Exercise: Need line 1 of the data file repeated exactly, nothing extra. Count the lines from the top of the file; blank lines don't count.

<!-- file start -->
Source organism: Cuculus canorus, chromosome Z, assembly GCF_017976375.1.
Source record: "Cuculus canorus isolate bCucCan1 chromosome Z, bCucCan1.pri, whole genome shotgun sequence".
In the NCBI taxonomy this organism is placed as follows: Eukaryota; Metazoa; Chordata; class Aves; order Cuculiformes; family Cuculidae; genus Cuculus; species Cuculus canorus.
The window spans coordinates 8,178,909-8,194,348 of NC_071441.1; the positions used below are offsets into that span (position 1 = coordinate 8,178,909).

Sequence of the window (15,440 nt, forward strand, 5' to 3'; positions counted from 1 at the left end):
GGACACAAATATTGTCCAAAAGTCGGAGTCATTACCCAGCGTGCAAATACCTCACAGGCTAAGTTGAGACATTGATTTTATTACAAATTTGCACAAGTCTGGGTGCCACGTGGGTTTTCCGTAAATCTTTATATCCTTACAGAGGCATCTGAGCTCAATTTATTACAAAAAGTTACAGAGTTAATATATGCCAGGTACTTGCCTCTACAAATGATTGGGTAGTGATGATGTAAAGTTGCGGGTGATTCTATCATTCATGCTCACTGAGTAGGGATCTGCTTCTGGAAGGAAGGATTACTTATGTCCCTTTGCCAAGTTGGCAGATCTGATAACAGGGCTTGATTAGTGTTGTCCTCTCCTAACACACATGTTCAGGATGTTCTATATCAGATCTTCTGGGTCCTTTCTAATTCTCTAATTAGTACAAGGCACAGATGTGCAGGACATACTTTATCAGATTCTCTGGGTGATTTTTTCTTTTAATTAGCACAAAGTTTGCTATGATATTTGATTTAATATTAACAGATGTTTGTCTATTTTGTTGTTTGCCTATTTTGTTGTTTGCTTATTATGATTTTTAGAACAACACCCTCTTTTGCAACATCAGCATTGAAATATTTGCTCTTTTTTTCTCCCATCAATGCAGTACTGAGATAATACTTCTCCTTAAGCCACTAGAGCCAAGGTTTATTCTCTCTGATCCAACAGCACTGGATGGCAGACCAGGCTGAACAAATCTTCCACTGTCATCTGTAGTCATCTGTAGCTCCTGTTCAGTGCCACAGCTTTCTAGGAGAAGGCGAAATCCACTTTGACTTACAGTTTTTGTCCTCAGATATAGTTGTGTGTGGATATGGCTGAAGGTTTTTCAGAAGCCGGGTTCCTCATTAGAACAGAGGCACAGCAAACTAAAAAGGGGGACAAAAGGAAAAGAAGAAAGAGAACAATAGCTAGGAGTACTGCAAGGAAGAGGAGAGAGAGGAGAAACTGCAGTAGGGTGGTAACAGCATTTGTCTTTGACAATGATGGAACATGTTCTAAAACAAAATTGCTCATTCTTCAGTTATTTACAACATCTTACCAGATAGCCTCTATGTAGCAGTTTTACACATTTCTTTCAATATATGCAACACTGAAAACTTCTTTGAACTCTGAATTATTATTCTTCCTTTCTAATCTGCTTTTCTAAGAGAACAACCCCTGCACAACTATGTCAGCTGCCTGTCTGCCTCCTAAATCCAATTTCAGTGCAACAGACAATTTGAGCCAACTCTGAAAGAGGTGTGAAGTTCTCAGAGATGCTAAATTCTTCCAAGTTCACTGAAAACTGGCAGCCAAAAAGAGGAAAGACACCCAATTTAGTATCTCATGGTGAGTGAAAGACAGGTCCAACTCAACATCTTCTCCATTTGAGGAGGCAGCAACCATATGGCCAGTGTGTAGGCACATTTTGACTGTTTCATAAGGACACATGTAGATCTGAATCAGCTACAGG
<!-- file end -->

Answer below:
Source organism: Cuculus canorus, chromosome Z, assembly GCF_017976375.1.